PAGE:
Surreal times: times that have the qualities of surrealism, the irrational juxtaposition of images that seek to release the creative potential of the unconscious mind.
Wow, indeed, Lily. My inner fourteen-year-old and I experienced something like this when we read an obituary in my hometown paper, the one I’d placed for Bruce that also announced a gathering in his honor last Saturday in Port Townsend, WA.
People these days sometimes schedule memorial events weeks or even months after the loved one has died. This might be to help key mourners travel in better weather, or to hold an observance at a special time of year and/or in a location cherished by the deceased.
This was not the case when I started plan Bruce’s celebrations; I simply couldn’t think of what to do, or when, to create the right events. The “where” was easier: his hometown, my hometown (where we met and lived for several years), and the place we lived after that, aka, the place he died.
I know Bruce died, know this both emotionally and intellectually. Yet seeing the obit in last week’s Leader. . . . I placed it in there myself, but as I wrote in my journal on October 8, “My husband is not supposed to be the dead guy in the newspaper, yet he is.”
Grief takes the mind in funny directions. There’s been a mistake. It was not Bruce’s time, not by a couple of decades. Stories and plays have been written about Death, personified, taking the wrong person or being tricked out of taking the right one (for a while). Our minds can’t help themselves from insisting the mistake should be corrected, that the irrational juxtaposition of images be untangled, that normal life be restored. Is there a purpose in this process that happens within us?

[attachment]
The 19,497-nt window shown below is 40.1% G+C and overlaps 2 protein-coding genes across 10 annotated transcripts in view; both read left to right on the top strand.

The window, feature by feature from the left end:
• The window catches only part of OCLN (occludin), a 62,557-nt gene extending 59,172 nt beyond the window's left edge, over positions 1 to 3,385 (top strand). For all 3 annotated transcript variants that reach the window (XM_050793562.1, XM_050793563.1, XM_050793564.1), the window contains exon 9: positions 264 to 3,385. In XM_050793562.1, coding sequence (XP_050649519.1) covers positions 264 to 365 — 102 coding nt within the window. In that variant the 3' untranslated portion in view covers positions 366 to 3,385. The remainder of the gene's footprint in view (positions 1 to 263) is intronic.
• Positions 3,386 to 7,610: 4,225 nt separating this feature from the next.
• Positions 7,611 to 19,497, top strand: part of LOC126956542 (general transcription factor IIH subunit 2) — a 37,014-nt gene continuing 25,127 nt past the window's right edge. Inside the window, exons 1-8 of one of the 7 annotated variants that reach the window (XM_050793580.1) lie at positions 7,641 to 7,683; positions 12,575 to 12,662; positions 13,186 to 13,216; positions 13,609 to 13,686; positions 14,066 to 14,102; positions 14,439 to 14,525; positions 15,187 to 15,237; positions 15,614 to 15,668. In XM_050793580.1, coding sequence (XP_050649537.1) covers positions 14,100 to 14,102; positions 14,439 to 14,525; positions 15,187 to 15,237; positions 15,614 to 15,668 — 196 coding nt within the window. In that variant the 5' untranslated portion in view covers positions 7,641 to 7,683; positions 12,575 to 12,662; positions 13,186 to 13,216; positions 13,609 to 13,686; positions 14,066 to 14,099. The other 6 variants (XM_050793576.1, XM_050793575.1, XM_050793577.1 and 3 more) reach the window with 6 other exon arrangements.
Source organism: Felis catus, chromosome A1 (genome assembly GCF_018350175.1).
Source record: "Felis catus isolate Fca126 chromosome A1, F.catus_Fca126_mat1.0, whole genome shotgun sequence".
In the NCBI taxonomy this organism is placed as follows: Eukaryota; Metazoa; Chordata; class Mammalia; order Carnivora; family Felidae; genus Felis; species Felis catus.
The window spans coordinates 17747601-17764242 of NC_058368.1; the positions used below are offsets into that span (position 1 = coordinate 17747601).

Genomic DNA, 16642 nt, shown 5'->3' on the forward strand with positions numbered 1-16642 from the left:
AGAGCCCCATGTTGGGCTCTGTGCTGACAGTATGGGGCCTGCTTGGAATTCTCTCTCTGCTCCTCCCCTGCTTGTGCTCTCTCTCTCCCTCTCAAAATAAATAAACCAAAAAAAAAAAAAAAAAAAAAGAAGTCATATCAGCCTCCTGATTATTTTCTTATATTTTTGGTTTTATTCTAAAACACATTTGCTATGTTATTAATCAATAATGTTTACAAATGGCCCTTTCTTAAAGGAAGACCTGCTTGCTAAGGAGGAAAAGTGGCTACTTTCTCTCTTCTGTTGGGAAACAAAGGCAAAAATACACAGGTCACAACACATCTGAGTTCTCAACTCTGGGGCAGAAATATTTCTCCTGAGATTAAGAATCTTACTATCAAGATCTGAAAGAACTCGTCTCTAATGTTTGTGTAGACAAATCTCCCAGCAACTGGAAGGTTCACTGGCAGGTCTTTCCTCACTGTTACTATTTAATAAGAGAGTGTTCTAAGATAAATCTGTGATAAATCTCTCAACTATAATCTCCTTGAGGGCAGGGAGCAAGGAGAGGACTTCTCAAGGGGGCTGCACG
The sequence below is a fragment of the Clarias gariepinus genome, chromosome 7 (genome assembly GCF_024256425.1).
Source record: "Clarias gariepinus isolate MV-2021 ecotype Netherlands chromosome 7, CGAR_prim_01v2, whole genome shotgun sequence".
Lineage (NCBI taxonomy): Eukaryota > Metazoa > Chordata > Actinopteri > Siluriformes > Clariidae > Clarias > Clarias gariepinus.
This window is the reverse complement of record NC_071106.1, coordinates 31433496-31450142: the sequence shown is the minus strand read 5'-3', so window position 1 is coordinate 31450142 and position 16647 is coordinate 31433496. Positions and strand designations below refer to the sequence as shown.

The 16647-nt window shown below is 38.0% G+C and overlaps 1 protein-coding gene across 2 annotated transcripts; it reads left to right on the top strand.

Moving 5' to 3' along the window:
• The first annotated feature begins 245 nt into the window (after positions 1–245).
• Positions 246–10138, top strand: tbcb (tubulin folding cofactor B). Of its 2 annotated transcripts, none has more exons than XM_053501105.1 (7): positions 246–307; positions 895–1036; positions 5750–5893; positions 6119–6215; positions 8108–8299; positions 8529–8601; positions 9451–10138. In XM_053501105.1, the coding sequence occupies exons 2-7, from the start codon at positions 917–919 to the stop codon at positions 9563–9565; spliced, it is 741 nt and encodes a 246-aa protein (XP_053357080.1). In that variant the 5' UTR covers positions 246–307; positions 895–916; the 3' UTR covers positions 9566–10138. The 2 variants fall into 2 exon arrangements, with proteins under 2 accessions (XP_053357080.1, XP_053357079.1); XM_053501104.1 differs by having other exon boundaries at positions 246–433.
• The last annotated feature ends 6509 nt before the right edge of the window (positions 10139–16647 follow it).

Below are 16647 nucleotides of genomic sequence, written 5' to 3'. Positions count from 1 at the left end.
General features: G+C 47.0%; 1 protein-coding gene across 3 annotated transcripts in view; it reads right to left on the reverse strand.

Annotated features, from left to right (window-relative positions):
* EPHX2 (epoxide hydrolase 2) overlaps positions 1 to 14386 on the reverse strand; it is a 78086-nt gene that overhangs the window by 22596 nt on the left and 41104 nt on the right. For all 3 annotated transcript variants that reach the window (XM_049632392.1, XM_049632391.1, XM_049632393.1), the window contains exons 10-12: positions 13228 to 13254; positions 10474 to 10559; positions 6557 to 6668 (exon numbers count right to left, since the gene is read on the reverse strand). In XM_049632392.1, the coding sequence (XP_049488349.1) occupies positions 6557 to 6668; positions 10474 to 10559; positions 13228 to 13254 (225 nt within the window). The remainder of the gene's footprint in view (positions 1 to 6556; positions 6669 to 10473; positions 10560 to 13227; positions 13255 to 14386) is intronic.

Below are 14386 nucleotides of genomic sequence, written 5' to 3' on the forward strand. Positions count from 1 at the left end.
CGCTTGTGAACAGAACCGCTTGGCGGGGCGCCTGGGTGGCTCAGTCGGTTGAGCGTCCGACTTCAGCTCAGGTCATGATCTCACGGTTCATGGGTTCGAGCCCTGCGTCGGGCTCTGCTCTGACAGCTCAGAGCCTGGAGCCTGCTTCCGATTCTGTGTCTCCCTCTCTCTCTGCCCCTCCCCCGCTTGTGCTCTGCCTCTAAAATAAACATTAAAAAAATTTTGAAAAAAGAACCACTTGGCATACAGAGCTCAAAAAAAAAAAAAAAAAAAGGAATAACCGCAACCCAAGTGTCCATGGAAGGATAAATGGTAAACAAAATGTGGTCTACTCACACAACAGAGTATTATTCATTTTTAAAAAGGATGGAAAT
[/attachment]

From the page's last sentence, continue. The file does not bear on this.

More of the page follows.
That part about creative potential, maybe?
Lily spots it once again. What gets called forth from the unconscious mind when faced with the loss of someone we love? What is it that this wrenching shift in our lives enables us to create?
One thing I’ve created is a memorial trifecta, a race to celebrate Bruce’s life in three separate cities that started last Saturday and ends December 1. It’s a goofy way to proceed. Lily and I may yet have a “tour” t-shirt made (we have a weird sense of humor, even in grief). What is the prize for this triple-crown extravaganza? Perhaps the belief that I’ve properly honored the complicated life of a person loved by many. If I hadn’t taken this approach, I might have done nothing.
That wouldn’t have felt right. Bruce’s nearest and dearest deserve the opportunity to come together, to share with each other in honoring and mourning him if it helps ease their pain. It’s okay with me if family members and friends choose not to participate. We all grieve differently. There is no right or wrong way.
That’s the reality of it.